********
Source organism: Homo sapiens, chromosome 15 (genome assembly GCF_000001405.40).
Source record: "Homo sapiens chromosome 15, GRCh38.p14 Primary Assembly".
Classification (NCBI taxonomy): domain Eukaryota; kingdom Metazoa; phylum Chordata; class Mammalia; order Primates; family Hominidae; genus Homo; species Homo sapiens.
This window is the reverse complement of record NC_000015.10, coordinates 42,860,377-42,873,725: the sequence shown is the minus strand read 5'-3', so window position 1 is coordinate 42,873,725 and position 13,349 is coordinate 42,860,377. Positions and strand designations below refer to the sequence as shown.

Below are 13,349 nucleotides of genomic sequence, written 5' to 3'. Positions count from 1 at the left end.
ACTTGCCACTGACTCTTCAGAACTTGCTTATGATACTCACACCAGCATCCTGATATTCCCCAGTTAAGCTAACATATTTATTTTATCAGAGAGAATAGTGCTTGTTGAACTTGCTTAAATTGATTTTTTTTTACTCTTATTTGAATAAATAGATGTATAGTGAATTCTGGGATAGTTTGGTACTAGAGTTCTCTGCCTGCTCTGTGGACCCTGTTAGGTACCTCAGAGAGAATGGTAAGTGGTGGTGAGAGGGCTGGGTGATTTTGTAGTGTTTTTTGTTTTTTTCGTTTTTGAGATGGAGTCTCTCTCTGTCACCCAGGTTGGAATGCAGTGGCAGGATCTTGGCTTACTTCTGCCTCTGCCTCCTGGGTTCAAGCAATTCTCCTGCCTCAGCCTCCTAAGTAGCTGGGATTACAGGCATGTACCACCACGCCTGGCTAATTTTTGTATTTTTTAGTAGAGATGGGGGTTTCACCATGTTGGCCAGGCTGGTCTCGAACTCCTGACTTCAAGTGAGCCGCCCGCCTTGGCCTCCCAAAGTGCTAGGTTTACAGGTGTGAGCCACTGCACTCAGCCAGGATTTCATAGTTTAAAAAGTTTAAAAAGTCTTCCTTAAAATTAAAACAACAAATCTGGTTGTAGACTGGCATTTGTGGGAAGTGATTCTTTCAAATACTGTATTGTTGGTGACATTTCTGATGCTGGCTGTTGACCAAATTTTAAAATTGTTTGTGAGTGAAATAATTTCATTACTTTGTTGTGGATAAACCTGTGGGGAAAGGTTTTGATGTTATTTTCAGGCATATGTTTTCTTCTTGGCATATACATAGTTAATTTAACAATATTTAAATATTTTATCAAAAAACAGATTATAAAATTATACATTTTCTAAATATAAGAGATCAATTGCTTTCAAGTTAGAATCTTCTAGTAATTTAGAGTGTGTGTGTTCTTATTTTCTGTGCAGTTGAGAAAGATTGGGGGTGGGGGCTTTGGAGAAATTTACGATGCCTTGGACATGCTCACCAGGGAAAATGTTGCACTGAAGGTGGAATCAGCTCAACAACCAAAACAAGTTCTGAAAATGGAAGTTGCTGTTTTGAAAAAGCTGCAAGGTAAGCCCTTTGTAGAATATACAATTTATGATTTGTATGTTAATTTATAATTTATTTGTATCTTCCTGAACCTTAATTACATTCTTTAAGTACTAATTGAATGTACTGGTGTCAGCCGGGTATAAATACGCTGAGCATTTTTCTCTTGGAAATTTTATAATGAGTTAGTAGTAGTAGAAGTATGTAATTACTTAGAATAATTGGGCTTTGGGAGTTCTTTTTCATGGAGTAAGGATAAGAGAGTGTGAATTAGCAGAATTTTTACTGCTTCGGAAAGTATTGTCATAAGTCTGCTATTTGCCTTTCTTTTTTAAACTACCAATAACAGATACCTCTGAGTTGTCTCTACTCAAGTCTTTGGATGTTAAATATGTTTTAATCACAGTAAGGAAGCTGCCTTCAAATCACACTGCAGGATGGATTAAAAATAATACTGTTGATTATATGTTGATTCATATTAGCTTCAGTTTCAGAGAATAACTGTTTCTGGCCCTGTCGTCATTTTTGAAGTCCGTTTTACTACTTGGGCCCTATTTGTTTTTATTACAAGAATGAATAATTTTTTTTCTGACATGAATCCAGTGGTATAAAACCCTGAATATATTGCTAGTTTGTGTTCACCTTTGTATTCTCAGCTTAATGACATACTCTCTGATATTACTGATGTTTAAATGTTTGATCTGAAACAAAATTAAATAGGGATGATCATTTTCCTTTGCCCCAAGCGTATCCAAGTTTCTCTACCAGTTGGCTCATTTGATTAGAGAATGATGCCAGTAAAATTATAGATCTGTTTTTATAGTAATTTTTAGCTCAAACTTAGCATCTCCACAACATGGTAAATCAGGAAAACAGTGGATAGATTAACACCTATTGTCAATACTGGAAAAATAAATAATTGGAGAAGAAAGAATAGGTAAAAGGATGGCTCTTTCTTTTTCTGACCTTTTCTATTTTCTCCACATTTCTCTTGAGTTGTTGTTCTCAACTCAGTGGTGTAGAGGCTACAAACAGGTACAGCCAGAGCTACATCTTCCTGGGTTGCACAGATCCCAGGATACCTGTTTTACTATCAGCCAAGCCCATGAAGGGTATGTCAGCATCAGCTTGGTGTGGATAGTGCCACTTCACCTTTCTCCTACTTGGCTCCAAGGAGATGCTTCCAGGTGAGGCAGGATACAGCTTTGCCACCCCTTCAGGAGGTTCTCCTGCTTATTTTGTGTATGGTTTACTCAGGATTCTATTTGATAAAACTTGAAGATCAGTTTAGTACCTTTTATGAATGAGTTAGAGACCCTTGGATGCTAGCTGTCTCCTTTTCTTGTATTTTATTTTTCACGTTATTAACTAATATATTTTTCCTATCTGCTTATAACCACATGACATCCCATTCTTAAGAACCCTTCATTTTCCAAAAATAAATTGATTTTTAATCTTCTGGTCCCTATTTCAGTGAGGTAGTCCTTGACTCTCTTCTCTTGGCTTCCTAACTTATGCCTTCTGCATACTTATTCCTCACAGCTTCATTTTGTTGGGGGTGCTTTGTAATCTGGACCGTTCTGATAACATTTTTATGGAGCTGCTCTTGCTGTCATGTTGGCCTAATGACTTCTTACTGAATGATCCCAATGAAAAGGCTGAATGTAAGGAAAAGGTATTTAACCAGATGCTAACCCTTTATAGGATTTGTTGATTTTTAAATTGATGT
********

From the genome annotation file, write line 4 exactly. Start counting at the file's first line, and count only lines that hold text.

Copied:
This window is the reverse complement of record NC_000015.10, coordinates 42,860,377-42,873,725: the sequence shown is the minus strand read 5'-3', so window position 1 is coordinate 42,873,725 and position 13,349 is coordinate 42,860,377. Positions and strand designations below refer to the sequence as shown.